Great Bear Landmark Agreement Protects World’s Largest Temperate Rainforest
By Valerie Schloredt
A great swath of primeval forest runs 250 miles up the coast of British Columbia, from the northern tip of Vancouver Island to the southern tip of Alaska. The area includes a rare and endangered ecosystem of cedars, spruce and Douglas fir, a habitat for salmon, wolves, cougars, grizzlies and the rare white Spirit Bear. It is also home, livelihood and sacred place to 27 First Nations, the indigenous people whose ancestors have lived there for 10,000 years.
This is the Great Bear Rainforest (GBR), recently protected under what has been widely hailed by environmentalists as a model agreement to conserve 85 percent of old growth in the world's largest intact temperate rainforest.
It has taken 20 years, intensely dedicated work and worldwide support to forge the agreement, an impressive achievement that looked highly unlikely when efforts to save the GBR began in the mid-1990s. Back then, less than 10 percent of the rainforest was protected from logging and it was common practice to saw magnificent cedars into decking planks and pulp ancient timber for newsprint.
Jody Holmes of the Rainforest Solutions Project is a scientist by training who spent much of the past 20 years at the table negotiating for the protection of Great Bear. Lately, she's been reflecting on the many changes that contributed to reaching the final agreement and why it took two decades.
“It took quite a long time—even with environmentalists creating big splashy stories in the New York Times and elsewhere—to wake people up to the fact that there was a global treasure here," she said. But bringing environmental groups, forest industry companies, 27 First Nations and the government to a land-use agreement that would allow a logging industry while protecting enough old growth forest on 6.4 million hectares of land was no simple task.
The Market Campaign
The process started in 1993 with efforts to save old growth forest on Vancouver Island's Clayoquot Sound—soon to be dubbed the “War in the Woods." Environmentalists and members of First Nations chained themselves to bulldozers and blocked roads in an effort to stop logging of a unique and pristine ecosystem. The protests and direct actions resulted in a record number of arrests and generated media images that caught the world's attention, but the logging industry attempted to carry on as usual. There appeared to be no areas for compromise.
When conservation efforts moved on to Great Bear in 1995, the conflict between loggers and environmentalists seemed ready to boil over. Then Greenpeace launched a worldwide campaign to boycott products made from GBR old-growth timber.
“It became controversial to invest in companies operating in the Great Bear or to buy products coming out of it," said Eduardo Sousa, a forest campaigner for Greenpeace, “to the degree that $600 million worth of paper contracts with a German publishing company were almost cancelled. Because the companies themselves were global, the issue and campaign went global and everything escalated up a few notches."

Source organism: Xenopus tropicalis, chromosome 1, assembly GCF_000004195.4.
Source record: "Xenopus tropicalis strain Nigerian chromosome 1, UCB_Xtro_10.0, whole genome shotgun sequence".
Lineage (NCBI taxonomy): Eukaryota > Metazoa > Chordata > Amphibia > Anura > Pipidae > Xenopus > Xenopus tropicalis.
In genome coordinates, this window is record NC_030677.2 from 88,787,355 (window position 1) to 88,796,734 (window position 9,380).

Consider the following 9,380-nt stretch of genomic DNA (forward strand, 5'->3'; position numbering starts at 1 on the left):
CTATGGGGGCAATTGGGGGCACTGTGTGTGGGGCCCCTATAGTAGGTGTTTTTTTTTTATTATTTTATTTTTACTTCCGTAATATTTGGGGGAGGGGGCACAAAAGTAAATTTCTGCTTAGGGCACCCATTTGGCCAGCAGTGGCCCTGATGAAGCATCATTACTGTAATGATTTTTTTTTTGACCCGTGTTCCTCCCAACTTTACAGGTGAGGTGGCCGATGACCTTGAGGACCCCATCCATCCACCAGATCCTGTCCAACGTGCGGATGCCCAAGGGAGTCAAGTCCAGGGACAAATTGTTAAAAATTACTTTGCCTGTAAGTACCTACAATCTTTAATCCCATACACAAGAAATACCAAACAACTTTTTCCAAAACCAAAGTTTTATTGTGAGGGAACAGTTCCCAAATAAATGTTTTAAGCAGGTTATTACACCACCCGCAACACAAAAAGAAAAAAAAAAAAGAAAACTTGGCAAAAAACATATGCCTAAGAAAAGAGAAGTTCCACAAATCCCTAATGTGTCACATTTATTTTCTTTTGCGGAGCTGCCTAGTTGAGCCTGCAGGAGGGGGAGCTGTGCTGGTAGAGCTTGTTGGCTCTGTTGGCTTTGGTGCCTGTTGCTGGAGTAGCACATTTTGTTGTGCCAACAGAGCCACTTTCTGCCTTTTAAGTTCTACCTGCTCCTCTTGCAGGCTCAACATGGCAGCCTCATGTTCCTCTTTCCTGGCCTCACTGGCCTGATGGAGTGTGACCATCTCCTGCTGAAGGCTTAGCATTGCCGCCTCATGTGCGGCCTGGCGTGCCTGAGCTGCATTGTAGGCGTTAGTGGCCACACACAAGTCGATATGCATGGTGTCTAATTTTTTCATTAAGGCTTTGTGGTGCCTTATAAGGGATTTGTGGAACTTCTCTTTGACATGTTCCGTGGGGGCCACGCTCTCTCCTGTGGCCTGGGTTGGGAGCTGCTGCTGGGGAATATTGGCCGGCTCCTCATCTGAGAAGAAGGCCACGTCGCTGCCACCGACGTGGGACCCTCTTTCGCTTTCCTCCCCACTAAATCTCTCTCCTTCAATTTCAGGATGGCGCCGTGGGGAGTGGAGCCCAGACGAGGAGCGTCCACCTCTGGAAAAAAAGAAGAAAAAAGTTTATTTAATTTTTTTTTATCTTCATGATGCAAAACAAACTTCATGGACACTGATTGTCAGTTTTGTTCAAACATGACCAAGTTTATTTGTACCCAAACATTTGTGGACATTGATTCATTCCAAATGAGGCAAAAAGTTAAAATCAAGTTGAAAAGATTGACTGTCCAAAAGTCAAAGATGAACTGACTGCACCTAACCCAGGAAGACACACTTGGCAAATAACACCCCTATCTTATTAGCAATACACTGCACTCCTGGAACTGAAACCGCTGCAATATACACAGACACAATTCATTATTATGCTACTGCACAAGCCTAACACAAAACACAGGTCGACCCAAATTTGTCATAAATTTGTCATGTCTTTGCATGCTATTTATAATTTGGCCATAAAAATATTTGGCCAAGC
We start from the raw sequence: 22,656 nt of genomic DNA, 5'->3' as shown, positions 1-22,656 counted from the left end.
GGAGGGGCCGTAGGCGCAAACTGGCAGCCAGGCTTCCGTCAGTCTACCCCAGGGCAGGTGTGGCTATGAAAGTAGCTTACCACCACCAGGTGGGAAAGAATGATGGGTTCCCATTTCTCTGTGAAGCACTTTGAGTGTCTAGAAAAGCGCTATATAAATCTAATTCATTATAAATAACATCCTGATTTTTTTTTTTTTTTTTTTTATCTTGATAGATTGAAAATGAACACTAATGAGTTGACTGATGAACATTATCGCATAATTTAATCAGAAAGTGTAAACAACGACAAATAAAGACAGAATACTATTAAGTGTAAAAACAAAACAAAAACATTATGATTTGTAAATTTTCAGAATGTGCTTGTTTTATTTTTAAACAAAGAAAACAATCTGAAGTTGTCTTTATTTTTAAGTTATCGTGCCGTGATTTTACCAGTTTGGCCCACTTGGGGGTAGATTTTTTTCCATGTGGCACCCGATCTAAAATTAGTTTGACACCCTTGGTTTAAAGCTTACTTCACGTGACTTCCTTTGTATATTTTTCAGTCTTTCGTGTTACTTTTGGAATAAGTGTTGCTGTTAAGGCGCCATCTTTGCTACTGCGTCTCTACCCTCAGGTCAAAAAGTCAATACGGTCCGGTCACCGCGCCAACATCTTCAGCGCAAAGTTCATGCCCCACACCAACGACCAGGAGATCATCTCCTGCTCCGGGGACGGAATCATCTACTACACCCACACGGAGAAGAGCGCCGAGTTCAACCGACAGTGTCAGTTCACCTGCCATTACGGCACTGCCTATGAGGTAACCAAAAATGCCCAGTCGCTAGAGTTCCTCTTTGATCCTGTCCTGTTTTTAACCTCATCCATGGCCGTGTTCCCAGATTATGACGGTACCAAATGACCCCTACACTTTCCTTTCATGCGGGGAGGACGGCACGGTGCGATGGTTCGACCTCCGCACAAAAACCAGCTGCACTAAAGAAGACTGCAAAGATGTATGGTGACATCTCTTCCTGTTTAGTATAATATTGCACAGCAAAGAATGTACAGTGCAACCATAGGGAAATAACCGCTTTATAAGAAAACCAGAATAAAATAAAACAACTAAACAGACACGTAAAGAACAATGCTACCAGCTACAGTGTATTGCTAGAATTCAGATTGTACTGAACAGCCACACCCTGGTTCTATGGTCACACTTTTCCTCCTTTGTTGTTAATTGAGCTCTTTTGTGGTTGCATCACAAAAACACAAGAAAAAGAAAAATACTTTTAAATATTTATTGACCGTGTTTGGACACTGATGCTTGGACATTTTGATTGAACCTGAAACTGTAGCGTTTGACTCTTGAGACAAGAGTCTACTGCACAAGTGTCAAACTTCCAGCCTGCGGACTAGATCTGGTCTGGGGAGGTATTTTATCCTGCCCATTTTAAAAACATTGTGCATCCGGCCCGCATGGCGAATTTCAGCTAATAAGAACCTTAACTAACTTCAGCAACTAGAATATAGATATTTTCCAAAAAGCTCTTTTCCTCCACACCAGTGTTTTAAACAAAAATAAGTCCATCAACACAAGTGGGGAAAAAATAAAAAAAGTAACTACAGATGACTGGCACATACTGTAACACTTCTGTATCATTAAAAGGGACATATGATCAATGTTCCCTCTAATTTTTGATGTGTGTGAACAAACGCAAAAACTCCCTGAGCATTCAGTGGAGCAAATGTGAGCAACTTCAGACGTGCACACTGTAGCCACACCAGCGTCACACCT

Under pressure from consumers and public opinion, the forest industry launched its own media and PR counterstrategies. But the protests were having an impact and the boycott created market uncertainty.
Patrick Armstrong, a solutions consultant for the forestry industry who was in the thick of Great Bear negotiations, sounds weary when he describes those years. “It became clear that industry needed a different approach," he said, “and it began to engage with the environmental community. At the same time, I think the environmental community realized that they needed to engage with industry."
Great Bear Rainforest turns into an unprecedented environmental and human rights agreement https://t.co/5wn7NUooH7 https://t.co/VWHclp1Tsc— Mongabay (@Mongabay)1456536635.0
In 2000, that realization resulted in the Joint Solutions Project, an initiative to use conflict resolution and a multi-interest approach in GBR negotiations. It was sealed with a deal that environmental groups would halt the market campaign if companies agreed not to log in 100 pristine valleys. The interested parties also agreed to use scientific evidence to determine if and how logging could continue while conserving the forest—a system known as ecosystem-based management (EBM), which analyzes land-use proposals to minimize impact, preserve habitat and repair damage.
“Twenty years ago, nobody thought twice about just going into a valley and clear-cutting forest up to the top of a mountain and scooping the whole thing out," Holmes said. In contrast, the final GBR agreement boasts the strictest standards for controlled logging in North America. What that will look like on the ground, said Holmes, will vary according to area and a list of priorities.